There is often confusion around the differences between alkaline water and reverse osmosis. This may be due to the fact that people often associate alkaline water with ioniser machines, which is not always the case of course. Here we are talking about countertop alkaline water filters, which don't require any huge costs or electricity usage.
What is Reverse Osmosis (RO)?
Reverse Osmosis uses a semi-permable membrane system to remove ions, particles and molecules from water. This type of water filtration technology filters to a micron size of 0.0001.
This is done using hydraulic pressure to push the water through the system and separate the molecules, meaning that electricity is usually required to power this form of filtration.
5 Differences Between Alkaline Water & Reverse Osmosis:
1. Alkaline Water filtration does not require electricity
As we previously alluded to, reverse osmosis requires electricity to power the hydraulic pressure required to treat the water and remove particles such a small micron size. Along with the comparatively expensive cost of a reverse osmosis system, this makes alkaline water a much more viable alternative economically.
Typically, a countertop filter will be much easier to setup than a reverse osmosis system too.
2. Reverse Osmosis removes minerals
Despite the fact that RO removes to a tiny micron size of 0.0001, this doesn't mean that it necessarily creates the healthiest water. The process of RO reduces the total dissolved solids count to 0 but this means that it also strips mineral content out of the water, along with all of the other contaminants. Demineralised water is not recommended for consistent human consumption because it can lead to dilution and deficiencies, if your mineral intake from your diet is not sufficient. To circumvent this the system would have to remineralise the water which adds another step to the process.
An alkaline water filter on the other hand, can enhance the mineral content of drinking water and add electrolytes to allow for better hydration capacity. This aids the mineral intake from your diet and can act as a much needed top-up if you are not getting enough minerals from food. Your body can absorb minerals quicker from water than it can from food consumption, and therefore makes alkaline water a great way of maintaining mineral and electrolyte balance.
3. Reverse Osmosis can involve a lot of water waste
The more water a reverse osmosis system pushes through its system, the more back pressure is created which leads to more water being wasted. Due to the pressure that RO needs to apply to remove all dissolved solids, vast amounts of waste water are created carrying all of the removed particles.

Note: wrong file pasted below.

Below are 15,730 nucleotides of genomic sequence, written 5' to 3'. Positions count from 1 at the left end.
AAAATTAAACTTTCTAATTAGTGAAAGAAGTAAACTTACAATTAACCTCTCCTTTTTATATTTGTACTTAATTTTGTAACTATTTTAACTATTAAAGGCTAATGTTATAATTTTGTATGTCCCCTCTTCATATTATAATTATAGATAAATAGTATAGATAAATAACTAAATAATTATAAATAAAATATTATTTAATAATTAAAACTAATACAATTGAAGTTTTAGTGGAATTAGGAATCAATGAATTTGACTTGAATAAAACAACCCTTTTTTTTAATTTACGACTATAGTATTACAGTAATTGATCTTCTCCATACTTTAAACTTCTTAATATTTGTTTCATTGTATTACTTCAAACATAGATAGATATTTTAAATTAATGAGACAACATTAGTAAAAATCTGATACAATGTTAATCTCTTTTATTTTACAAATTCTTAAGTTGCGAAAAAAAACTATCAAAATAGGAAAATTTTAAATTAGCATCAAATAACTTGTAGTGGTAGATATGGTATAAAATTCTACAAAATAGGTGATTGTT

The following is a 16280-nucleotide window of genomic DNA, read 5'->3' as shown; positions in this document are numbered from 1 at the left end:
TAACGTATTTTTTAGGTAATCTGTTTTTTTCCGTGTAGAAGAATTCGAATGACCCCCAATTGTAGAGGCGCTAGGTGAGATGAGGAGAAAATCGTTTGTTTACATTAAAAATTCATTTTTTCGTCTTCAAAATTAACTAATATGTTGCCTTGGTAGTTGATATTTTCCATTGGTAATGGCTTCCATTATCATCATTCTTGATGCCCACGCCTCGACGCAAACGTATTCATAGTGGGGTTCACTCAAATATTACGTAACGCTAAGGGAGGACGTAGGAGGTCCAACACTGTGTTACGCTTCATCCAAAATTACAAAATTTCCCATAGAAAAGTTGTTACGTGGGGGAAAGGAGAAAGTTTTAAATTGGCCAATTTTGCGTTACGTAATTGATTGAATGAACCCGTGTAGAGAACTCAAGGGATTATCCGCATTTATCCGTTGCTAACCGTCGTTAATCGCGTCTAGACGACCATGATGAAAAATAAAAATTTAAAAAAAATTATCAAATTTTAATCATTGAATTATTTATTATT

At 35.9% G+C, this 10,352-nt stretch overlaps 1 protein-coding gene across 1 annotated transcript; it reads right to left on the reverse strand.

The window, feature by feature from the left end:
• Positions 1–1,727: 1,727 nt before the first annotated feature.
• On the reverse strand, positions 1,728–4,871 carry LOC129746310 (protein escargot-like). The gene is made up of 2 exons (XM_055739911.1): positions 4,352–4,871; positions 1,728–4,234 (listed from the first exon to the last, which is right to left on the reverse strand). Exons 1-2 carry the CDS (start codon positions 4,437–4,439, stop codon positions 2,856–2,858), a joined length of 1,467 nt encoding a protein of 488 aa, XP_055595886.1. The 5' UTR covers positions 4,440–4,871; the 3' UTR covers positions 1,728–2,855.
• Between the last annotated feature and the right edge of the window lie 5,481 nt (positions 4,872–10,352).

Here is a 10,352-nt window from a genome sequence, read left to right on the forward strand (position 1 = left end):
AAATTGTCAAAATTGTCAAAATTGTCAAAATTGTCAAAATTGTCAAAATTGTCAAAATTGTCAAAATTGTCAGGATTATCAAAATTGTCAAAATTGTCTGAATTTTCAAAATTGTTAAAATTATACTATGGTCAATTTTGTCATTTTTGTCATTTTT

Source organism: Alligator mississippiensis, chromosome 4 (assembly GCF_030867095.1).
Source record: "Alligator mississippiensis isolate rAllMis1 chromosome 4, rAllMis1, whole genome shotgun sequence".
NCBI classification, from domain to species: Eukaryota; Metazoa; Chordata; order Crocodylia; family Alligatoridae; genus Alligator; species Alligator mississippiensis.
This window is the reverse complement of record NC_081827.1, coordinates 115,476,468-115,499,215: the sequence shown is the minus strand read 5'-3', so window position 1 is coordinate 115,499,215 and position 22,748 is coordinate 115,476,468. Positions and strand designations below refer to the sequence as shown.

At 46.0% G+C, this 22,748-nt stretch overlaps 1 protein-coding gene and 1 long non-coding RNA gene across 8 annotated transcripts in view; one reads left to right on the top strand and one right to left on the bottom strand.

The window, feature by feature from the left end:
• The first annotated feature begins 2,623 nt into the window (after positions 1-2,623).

Retention rates vary between different makes and models, however it can be as low as 20%. This means that if you filter 20 litres of reverse osmosis water, around 80 litres will be flushed down the drain! While some new technologies claim to have created zero waste systems, these tend to be very expensive.
Alkaline water can be made with the help of a counter top filter which not only adds minerals but doesn't produce any waste water as part of the process.
4. An Alkaline Water Filter isn't huge
As you can imagine, reverse osmosis systems can be particularly large units that take up a lot of space in your kitchen. An alkaline water filter can be small enough to fit in your fridge because it comes in the form of small jug. They can also be considerably expensive as well, meaning that an alkaline water filter is a much more economical alternative both in terms of aesthetics and economics :)
5. Reverse Osmosis makes water acidic
Alkaline water enhances the pH level of your drinking water, in contrast to RO water which makes it more acidic. As we've touched on already, RO removes all the minerals but this also has an adverse effect on the pH level.
In order to improve the pH and give RO water healthy mineral content it has to be put through an ioniser machine, this means extra time and a whole lot of extra money.
An alkaline water filter combines these processes in a way that is more accessible, affordable and sustainable - win, win.